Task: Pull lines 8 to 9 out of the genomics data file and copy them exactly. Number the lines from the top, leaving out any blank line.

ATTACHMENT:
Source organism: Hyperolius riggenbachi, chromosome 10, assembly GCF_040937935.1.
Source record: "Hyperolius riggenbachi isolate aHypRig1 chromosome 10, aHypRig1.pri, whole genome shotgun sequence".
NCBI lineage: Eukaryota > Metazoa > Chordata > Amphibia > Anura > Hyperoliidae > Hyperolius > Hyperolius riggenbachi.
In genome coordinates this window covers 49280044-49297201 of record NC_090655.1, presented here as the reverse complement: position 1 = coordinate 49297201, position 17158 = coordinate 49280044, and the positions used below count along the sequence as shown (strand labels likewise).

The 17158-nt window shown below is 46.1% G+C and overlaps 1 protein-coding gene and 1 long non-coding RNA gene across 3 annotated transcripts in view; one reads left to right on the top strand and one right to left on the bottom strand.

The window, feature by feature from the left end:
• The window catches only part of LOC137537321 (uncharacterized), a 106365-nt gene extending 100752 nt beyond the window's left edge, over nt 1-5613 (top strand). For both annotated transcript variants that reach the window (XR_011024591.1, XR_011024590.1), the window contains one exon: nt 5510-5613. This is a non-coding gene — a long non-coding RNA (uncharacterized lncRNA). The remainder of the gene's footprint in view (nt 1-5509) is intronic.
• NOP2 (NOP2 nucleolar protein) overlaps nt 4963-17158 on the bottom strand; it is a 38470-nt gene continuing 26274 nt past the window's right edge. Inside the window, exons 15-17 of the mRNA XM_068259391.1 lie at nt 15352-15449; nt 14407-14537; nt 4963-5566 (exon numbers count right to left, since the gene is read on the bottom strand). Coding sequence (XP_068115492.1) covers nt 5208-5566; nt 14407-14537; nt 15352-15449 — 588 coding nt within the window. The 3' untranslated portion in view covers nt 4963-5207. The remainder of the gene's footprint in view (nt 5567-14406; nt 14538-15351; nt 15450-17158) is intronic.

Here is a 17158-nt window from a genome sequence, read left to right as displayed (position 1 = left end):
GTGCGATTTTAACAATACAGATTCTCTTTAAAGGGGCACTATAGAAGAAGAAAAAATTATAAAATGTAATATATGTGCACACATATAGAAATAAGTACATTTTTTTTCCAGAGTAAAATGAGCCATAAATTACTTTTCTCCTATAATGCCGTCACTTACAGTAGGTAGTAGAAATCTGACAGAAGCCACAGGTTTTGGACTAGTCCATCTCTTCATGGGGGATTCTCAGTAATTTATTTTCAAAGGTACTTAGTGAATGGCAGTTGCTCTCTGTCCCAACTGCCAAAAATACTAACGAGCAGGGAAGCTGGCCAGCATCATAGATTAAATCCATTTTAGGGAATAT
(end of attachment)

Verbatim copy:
• NOP2 (NOP2 nucleolar protein) overlaps nt 4963-17158 on the bottom strand; it is a 38470-nt gene continuing 26274 nt past the window's right edge. Inside the window, exons 15-17 of the mRNA XM_068259391.1 lie at nt 15352-15449; nt 14407-14537; nt 4963-5566 (exon numbers count right to left, since the gene is read on the bottom strand). Coding sequence (XP_068115492.1) covers nt 5208-5566; nt 14407-14537; nt 15352-15449 — 588 coding nt within the window. The 3' untranslated portion in view covers nt 4963-5207. The remainder of the gene's footprint in view (nt 5567-14406; nt 14538-15351; nt 15450-17158) is intronic.

Here is a 17158-nt window from a genome sequence, read left to right as displayed (position 1 = left end):